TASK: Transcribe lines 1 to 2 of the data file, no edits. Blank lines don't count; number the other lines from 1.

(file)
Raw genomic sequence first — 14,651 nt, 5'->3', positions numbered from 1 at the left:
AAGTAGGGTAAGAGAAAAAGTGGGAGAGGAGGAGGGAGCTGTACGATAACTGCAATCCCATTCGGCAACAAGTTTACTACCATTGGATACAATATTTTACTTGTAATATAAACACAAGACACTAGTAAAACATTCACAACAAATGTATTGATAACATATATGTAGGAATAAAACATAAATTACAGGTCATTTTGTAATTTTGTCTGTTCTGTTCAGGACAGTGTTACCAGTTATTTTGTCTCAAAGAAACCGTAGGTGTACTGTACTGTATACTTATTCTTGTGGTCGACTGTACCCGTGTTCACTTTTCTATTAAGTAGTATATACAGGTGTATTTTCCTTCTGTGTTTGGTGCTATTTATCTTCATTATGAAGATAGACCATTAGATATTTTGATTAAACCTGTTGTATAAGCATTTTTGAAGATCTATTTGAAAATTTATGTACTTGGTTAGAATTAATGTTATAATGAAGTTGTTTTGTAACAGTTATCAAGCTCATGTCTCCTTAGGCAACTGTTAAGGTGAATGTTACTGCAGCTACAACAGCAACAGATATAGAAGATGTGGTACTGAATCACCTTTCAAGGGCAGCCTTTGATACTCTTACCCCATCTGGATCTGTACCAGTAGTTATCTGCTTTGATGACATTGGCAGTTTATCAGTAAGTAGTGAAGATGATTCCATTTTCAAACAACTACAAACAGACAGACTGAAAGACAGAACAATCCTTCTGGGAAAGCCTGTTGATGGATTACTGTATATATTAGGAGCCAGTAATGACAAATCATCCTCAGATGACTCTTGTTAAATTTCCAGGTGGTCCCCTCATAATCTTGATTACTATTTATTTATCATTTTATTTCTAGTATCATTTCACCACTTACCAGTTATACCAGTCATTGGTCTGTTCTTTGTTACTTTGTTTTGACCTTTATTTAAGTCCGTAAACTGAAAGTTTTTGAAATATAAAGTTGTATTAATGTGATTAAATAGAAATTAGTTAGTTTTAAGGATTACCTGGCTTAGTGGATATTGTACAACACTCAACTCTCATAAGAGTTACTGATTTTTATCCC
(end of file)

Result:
Raw genomic sequence first — 14,651 nt, 5'->3', positions numbered from 1 at the left:
AAGTAGGGTAAGAGAAAAAGTGGGAGAGGAGGAGGGAGCTGTACGATAACTGCAATCCCATTCGGCAACAAGTTTACTACCATTGGATACAATATTTTACTTGTAATATAAACACAAGACACTAGTAAAACATTCACAACAAATGTATTGATAACATATATGTAGGAATAAAACATAAATTACAGGTCATTTTGTAATTTTGTCTGTTCTGTTCAGGACAGTGTTACCAGTTATTTTGTCTCAAAGAAACCGTAGGTGTACTGTACTGTATACTTATTCTTGTGGTCGACTGTACCCGTGTTCACTTTTCTATTAAGTAGTATATACAGGTGTATTTTCCTTCTGTGTTTGGTGCTATTTATCTTCATTATGAAGATAGACCATTAGATATTTTGATTAAACCTGTTGTATAAGCATTTTTGAAGATCTATTTGAAAATTTATGTACTTGGTTAGAATTAATGTTATAATGAAGTTGTTTTGTAACAGTTATCAAGCTCATGTCTCCTTAGGCAACTGTTAAGGTGAATGTTACTGCAGCTACAACAGCAACAGATATAGAAGATGTGGTACTGAATCACCTTTCAAGGGCAGCCTTTGATACTCTTACCCCATCTGGATCTGTACCAGTAGTTATCTGCTTTGATGACATTGGCAGTTTATCAGTAAGTAGTGAAGATGATTCCATTTTCAAACAACTACAAACAGACAGACTGAAAGACAGAACAATCCTTCTGGGAAAGCCTGTTGATGGATTACTGTATATATTAGGAGCCAGTAATGACAAATCATCCTCAGATGACTCTTGTTAAATTTCCAGGTGGTCCCCTCATAATCTTGATTACTATTTATTTATCATTTTATTTCTAGTATCATTTCACCACTTACCAGTTATACCAGTCATTGGTCTGTTCTTTGTTACTTTGTTTTGACCTTTATTTAAGTCCGTAAACTGAAAGTTTTTGAAATATAAAGTTGTATTAATGTGATTAAATAGAAATTAGTTAGTTTTAAGGATTACCTGGCTTAGTGGATATTGTACAACACTCAACTCTCATAAGAGTTACTGATTTTTATCCC